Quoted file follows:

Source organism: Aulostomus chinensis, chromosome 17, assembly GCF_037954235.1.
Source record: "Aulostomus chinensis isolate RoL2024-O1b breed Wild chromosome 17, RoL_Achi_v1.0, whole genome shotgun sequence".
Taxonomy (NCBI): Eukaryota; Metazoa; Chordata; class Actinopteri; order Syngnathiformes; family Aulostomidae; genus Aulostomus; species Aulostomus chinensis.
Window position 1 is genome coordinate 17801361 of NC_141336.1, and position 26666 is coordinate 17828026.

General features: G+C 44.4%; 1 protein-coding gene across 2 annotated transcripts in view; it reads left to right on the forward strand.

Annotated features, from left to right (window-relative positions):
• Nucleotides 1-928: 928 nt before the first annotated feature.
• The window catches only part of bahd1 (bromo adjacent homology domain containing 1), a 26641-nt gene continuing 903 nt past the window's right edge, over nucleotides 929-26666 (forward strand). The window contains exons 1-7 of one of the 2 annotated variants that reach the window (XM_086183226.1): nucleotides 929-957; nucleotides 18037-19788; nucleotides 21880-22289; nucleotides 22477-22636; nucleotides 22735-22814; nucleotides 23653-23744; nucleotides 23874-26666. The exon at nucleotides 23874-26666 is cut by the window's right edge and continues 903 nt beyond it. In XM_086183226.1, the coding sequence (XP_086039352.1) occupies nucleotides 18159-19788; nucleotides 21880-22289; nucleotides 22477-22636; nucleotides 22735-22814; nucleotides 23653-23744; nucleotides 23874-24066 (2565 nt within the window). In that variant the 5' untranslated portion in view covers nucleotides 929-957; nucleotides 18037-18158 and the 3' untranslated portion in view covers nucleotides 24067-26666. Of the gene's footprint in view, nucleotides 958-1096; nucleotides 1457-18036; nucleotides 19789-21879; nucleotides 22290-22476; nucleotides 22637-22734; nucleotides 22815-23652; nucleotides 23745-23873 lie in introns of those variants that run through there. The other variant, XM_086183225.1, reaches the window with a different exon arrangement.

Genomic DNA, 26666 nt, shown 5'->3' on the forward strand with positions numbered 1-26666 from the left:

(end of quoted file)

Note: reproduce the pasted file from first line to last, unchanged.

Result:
Source organism: Aulostomus chinensis, chromosome 17, assembly GCF_037954235.1.
Source record: "Aulostomus chinensis isolate RoL2024-O1b breed Wild chromosome 17, RoL_Achi_v1.0, whole genome shotgun sequence".
Taxonomy (NCBI): Eukaryota; Metazoa; Chordata; class Actinopteri; order Syngnathiformes; family Aulostomidae; genus Aulostomus; species Aulostomus chinensis.
Window position 1 is genome coordinate 17801361 of NC_141336.1, and position 26666 is coordinate 17828026.

General features: G+C 44.4%; 1 protein-coding gene across 2 annotated transcripts in view; it reads left to right on the forward strand.

Annotated features, from left to right (window-relative positions):
• Nucleotides 1-928: 928 nt before the first annotated feature.
• The window catches only part of bahd1 (bromo adjacent homology domain containing 1), a 26641-nt gene continuing 903 nt past the window's right edge, over nucleotides 929-26666 (forward strand). The window contains exons 1-7 of one of the 2 annotated variants that reach the window (XM_086183226.1): nucleotides 929-957; nucleotides 18037-19788; nucleotides 21880-22289; nucleotides 22477-22636; nucleotides 22735-22814; nucleotides 23653-23744; nucleotides 23874-26666. The exon at nucleotides 23874-26666 is cut by the window's right edge and continues 903 nt beyond it. In XM_086183226.1, the coding sequence (XP_086039352.1) occupies nucleotides 18159-19788; nucleotides 21880-22289; nucleotides 22477-22636; nucleotides 22735-22814; nucleotides 23653-23744; nucleotides 23874-24066 (2565 nt within the window). In that variant the 5' untranslated portion in view covers nucleotides 929-957; nucleotides 18037-18158 and the 3' untranslated portion in view covers nucleotides 24067-26666. Of the gene's footprint in view, nucleotides 958-1096; nucleotides 1457-18036; nucleotides 19789-21879; nucleotides 22290-22476; nucleotides 22637-22734; nucleotides 22815-23652; nucleotides 23745-23873 lie in introns of those variants that run through there. The other variant, XM_086183225.1, reaches the window with a different exon arrangement.

Genomic DNA, 26666 nt, shown 5'->3' on the forward strand with positions numbered 1-26666 from the left: